Lately I have been wondering why I like to watch Mad Men. This show infuriates me sometimes, even thrills me occasionally. But the worst is when it bores me. I sometimes don’t go for “the bargain,” as Don calls it during a speed-induced (yup) rave. I don’t go along with all the seduction, all the hip swiveling, all that comic relief. I can think of plenty of mistresses I’ve been unmoved by, I don’t always feel endeared to whatever wacky character moment has gone viral in gifs. At some point in each season, I have to be roused back by a shot in the arm. How does Mad Men do that? How does it get through to me? How does it get its foot in the door when I have so little attention to spare?
With episodes like this one. “The Crash” is Mad Men when it’s throwing out 666 ideas, when it’s risking a dart in the eye for a chance to hit the apple. It has a frenetic energy that always comes with the episodes where people go on benders, when the office becomes a whorehouse, when someone (or something) else breaks in and starts poking around in all the cupboards. Even with a lot of the usual plot devices that I dislike (flashbacks to Don’s brothel childhood being number one on that list), I felt that old loving feeling.
Before I go into full swoon mode, let’s back up. Here’s what happened. The Chevy executives are making Ken Cosgrove their play thing, taking him on joy rides that result in a trip to the doctor and a cane, and they still don’t like an idea enough to keep the team from working weekends. Jim Cutler (pause: Harry Hamlin is creepy and mutedly hedonistic in this role, and I adore him for it) decides to shoot up the office with some feelgood speed. Yeah, really. Just some vitamins and a stimulant, says the doctor before Don bends over and takes a shot in the ass. It’ll get the creative juices flowing. Soon people are running in circles, claiming their hearts have stopped. Stan is letting Ginsberg blindfold him in a William Tell exercise and throw an X-acto knife at his head. More seriously, Chaough is off grieving Gleason’s previously awaited death (with Peggy’s sympathies, which Don sees and emotes a bit over), and Gleason’s rich hippie daughter is wandering around the office throwing the I Ching for people and hitting on anyone who seems like they need to feel good.
And everyone needs to feel good. Stan’s cousin was killed in action; Don can’t get over Sylvia. It’s said about Chaough that he doesn’t know how to deal with “these things,” meaning death, loss, pain, but of course no one on the show seems to know this. When Stan tries to make something happen with Peggy (!) and she stops him, he pleads, “I need this.” Peggy responds, “I know, I know, you’re in pain,” like she’s said this a million times before. And she probably has at this point. On this show, people are always kissing each other for the wrong reasons and drowning their feelings in alcohol and sex. What else is there to do? Her advice to Stan—just feel that loss—doesn’t appear to persuade him; the rich hippie ends up in his office. As for Don and his way of feeling through the pain, his inability to get over Sylvia’s choice to end their affair results in some serious, um, character development. He’s stalking her, for one thing, smoking cigarettes outside her back door. He’s really going through a lot of emotions here, but she is unsympathetic, wondering how she ever fell for this song-and-dance that Don did to get her to sleep with him.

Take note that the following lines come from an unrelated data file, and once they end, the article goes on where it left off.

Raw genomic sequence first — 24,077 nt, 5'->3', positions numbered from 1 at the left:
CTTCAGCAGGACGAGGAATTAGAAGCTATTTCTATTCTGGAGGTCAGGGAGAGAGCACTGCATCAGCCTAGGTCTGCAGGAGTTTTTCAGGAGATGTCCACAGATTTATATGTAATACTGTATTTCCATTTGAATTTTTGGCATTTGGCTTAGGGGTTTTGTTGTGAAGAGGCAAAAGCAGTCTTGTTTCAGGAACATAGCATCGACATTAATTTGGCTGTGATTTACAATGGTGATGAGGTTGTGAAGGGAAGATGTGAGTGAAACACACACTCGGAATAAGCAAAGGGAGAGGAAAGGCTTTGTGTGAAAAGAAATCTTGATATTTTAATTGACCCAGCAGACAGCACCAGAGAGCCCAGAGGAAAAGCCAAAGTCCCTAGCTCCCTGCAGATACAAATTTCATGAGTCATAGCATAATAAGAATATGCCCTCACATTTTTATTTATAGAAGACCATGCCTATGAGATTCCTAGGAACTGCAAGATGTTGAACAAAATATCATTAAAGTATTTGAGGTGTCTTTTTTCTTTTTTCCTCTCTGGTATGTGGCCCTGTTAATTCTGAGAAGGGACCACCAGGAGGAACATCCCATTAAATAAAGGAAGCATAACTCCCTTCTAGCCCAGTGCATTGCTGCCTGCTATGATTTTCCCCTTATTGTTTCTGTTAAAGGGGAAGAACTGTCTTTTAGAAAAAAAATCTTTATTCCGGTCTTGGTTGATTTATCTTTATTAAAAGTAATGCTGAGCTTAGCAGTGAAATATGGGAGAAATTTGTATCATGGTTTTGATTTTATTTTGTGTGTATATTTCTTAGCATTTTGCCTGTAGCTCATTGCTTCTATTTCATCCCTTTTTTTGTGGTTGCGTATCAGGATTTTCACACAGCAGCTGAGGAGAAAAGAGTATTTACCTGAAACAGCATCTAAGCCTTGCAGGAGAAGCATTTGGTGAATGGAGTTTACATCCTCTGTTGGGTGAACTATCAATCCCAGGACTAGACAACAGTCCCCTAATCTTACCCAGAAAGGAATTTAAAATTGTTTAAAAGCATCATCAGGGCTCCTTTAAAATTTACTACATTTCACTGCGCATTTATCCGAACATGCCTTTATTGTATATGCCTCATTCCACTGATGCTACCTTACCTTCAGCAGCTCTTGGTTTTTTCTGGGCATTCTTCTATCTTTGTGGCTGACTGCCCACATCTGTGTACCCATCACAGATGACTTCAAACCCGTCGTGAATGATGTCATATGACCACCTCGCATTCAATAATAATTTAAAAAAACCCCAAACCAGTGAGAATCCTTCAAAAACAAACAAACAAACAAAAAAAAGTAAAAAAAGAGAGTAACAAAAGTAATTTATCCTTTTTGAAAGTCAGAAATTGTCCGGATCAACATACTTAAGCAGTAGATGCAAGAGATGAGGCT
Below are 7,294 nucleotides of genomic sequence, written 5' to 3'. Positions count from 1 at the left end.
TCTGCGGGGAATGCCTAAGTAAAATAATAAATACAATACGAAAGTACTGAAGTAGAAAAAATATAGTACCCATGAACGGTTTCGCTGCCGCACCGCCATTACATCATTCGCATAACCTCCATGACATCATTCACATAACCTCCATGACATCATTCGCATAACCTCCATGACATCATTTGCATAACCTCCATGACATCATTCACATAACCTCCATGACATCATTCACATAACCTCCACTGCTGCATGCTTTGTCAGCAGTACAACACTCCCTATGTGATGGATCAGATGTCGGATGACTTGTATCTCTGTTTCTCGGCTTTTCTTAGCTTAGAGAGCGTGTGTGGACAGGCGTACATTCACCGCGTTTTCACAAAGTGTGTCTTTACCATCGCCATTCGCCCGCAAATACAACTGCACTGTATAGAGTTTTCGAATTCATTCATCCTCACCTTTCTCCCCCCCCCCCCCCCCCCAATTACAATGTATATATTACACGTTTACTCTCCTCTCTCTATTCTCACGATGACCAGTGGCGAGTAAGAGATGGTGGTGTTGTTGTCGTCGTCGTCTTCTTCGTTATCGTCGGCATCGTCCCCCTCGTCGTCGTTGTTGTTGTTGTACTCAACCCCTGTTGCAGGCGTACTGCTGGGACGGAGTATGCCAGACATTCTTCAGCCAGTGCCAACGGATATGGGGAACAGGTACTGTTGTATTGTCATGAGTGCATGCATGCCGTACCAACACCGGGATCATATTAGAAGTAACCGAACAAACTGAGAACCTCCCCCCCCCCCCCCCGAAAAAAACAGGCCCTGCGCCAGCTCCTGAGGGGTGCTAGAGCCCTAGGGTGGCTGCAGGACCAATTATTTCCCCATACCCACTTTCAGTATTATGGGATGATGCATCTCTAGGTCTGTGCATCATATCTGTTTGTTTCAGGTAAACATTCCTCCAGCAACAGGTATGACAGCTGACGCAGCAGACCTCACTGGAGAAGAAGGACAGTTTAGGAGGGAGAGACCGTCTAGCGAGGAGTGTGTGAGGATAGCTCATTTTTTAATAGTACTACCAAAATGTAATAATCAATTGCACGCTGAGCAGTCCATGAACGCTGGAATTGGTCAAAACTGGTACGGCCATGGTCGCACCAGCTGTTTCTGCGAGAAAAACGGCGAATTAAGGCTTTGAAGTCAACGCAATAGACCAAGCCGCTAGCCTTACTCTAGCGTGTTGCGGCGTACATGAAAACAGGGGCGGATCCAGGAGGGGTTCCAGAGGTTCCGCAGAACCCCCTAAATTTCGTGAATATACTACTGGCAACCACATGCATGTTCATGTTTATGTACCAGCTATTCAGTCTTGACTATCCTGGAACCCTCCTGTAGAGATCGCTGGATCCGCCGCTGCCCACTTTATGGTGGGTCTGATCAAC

Even with all the empty phrases he says to her to try to get his point across, I somehow believe him. I believe he’s heartbroken, because of a scene midway through the episode. Don listens to the radio play Sergio Mendes’ cover of “Going Out of My Head” through the wall adjoining Sylvia’s kitchen. We don’t see Sylvia listening to the radio, but Don might be thinking she’s there. If I’m reading the scene correctly, he gets hope through this. Maybe she feels the same way he feels. She’s listening to a romantic pop song, after all; she’s going out of her head over Don. Of course, we don’t know if she is, and neither does he, but he would rather believe it. He’d rather lean in and close his eyes.
“Going Out of My Head” is the perfect kind of song for this show, because it pretends to be universal in that way that horoscopes and the I Ching can be universal. Evoking emotions too strong not to be specific or at least honed, it plays upon that history we all have, all the loss and love that everyone goes through, and it manipulates, it twists, it exploits you where you’re vulnerable. It gives a crescendo to romantic agony. I love that this was the era, too, of the sorts of performances that were decidedly awkward, not graceful like Gene Kelly (or Ken Cosgrove, as shown by his “Good Morning!”-style tap dance born out of the speed jitters). This was the era of the girl on quaaludes in the spotlight, swaying gently as the orchestra plays. This was the era of torch songs, Burt Bacharach, “As Tears Go By.” Look at the way these girls sway and stare off camera. Look at the way those palm trees look. They look fake, don’t they? But the emotion is still there. This was one of the most performed pop standards from the 60s precisely because it is about “everyone’s questions,” as the rich hippie says when she guesses what Don wants to know. Don wants to know what we all want to know. Does anyone love me? Why don’t you love me? What can I do to get you to stay? Pop music (and advertisements, and art, and everything that this show dances around) are built on the promise of one great, simple idea winning someone over, one thirty-second secret to all of your problems. Two sentences that get your whole life across. If only you could just say the one thing that will convince someone else to trust you. If only you could stop being so shy. If only, if only, if only.